Michigan Legislative Update
Week of March 6, 2015
by Judy Augenstein
Rep. Aric Nesbitt, R-Lawton, Chair House Energy Policy Committee contends the eight bill package of bills introduced this week that would change the state's energy laws are a starting point on debate that will continue throughout the year. The package eliminates the 10 percent set-aside for competition, re-regulates the market and requires utilities to submit an integrated resource plan every five years rather than focusing on individual mandates. The plan keeps the current RSP at 10%, which utilities must meet by 2015. But, it would allow them to include energy generated through the incineration of municipal waste toward that requirement. In contrast, Democrats announced a plan this week where they want utilities to reach 20% by 2022 and stick with the renewable definition.
A House committee passed a controversial House bill out of committee that would eliminate film incentives in Michigan. But, Senate Majority Leader Arlan Meekhof, R-West Olive contends the bill is "short-sighted" in that eliminating the incentive to help develop an industry in Michigan would set a bad precedent for other businesses considering locating in the state. HB 4122 sponsor, Rep. Jeff Farrington, R-Utica, contends the roughly $500 million spent on film credits since the program began has been a waste of money because it has not materialized significant long term benefits.
The Legislature passed a bill this week appropriating funds from the Michigan Natural Resources Trust Fund for 25 acquisition projects and 44 development projects. In December, the Michigan Natural Resources Trust Fund Trust Board adopted fiscal year 2014-15 recommendations for acquisition and development projects, including a $24.7 million appropriation from the Fund to be divided in acquisition projects at $18.2 million and development projects at $6.5 million.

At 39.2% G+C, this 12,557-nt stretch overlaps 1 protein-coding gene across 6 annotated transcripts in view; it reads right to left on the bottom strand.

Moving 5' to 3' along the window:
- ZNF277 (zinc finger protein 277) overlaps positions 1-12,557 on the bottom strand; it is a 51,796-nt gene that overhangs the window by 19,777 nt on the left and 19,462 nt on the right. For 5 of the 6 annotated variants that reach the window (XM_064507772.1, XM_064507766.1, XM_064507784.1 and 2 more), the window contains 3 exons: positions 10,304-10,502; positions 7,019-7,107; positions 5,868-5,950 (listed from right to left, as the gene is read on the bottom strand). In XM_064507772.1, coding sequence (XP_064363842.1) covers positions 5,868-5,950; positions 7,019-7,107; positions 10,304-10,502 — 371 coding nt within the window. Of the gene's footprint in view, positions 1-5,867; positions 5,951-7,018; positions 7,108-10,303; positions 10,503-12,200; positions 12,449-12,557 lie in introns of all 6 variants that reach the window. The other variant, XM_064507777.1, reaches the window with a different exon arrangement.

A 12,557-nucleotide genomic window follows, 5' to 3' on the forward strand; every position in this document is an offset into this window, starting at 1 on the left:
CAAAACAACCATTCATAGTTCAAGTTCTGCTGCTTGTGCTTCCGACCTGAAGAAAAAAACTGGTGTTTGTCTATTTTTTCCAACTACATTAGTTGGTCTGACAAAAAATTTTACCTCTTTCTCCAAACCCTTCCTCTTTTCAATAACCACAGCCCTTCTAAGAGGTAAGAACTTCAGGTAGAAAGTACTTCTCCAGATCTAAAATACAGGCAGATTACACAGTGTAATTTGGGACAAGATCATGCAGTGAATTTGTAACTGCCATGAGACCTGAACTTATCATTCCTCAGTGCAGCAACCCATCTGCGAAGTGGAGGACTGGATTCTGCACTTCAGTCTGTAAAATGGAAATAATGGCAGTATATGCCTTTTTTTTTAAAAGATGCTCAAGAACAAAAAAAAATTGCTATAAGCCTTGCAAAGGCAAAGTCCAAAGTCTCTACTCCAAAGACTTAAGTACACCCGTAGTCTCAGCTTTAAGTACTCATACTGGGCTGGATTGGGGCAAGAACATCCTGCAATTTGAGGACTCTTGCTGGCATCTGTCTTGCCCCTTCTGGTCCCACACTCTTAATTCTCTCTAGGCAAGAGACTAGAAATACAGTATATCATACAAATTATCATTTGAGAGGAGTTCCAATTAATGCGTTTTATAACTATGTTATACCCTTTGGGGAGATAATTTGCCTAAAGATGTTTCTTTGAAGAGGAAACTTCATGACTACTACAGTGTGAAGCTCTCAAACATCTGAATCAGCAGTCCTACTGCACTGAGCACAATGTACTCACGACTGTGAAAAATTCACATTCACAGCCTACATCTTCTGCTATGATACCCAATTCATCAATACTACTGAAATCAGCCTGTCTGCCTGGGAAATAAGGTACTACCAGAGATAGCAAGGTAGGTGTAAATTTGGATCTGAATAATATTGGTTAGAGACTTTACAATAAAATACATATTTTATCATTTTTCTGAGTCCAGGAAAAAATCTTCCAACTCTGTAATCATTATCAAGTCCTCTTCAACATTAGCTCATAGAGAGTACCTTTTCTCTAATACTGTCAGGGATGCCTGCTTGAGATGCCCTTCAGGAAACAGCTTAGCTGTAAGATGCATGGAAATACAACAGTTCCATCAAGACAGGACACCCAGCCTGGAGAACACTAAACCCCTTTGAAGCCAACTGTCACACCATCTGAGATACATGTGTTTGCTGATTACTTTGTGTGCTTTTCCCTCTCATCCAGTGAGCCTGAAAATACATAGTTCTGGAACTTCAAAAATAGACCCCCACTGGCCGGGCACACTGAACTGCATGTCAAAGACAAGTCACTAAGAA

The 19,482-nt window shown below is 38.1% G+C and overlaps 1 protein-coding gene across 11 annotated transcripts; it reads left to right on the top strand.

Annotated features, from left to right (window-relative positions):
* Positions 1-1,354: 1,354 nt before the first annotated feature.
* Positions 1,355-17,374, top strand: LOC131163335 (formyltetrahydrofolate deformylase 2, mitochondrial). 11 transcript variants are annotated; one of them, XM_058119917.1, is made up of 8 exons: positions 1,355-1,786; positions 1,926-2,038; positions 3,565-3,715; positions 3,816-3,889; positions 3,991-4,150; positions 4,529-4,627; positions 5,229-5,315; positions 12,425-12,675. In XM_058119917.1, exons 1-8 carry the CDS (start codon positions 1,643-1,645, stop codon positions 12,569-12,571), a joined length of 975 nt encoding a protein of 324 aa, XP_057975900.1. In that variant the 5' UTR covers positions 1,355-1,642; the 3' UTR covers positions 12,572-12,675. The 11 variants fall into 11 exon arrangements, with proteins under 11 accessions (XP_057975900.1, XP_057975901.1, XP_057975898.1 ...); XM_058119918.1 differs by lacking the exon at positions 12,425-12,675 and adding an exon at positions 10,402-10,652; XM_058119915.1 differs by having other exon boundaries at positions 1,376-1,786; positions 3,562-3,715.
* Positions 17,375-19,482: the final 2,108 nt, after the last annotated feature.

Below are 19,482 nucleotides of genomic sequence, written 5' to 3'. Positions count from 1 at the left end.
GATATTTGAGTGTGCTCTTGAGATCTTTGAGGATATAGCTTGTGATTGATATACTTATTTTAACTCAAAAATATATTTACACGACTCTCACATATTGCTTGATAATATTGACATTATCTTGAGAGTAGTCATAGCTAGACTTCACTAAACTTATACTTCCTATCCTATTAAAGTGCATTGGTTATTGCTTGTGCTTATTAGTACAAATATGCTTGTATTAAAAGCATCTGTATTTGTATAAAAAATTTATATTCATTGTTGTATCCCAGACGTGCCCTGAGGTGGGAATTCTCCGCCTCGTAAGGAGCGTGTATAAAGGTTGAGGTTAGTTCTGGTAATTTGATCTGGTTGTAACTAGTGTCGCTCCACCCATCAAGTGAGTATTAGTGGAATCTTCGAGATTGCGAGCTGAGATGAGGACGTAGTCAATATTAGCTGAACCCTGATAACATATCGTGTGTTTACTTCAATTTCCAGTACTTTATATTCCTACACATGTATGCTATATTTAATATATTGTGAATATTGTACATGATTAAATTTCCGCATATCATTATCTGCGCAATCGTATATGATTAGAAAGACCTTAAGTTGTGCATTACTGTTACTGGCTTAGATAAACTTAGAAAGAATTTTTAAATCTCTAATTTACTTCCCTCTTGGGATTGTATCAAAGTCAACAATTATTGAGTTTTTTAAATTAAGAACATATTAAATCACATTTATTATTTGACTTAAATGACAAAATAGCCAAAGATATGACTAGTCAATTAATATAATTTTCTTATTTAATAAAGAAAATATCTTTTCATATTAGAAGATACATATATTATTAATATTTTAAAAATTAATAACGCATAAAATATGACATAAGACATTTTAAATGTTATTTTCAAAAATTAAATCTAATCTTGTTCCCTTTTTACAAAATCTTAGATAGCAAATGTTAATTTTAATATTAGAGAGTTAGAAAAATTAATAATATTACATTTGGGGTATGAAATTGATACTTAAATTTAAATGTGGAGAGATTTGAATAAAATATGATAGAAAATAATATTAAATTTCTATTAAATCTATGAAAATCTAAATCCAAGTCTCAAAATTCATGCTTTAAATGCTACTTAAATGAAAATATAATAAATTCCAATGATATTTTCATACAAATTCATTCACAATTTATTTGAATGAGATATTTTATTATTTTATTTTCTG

Democrats on the House Appropriations Committee are squaring off for a fight against the Senate's planned move to the Capitol View Building. Democrats call the estimated $134 million price tag over 32 years a waste of taxpayer dollars in a difficult budget time. The "deal was cut" and contracts signed at the end of 2014 to vacate the Senate Office Building and to move the offices of the senators to the Capitol View Building.
Three legislative efforts are moving forward in the Legislature impacting religious sects: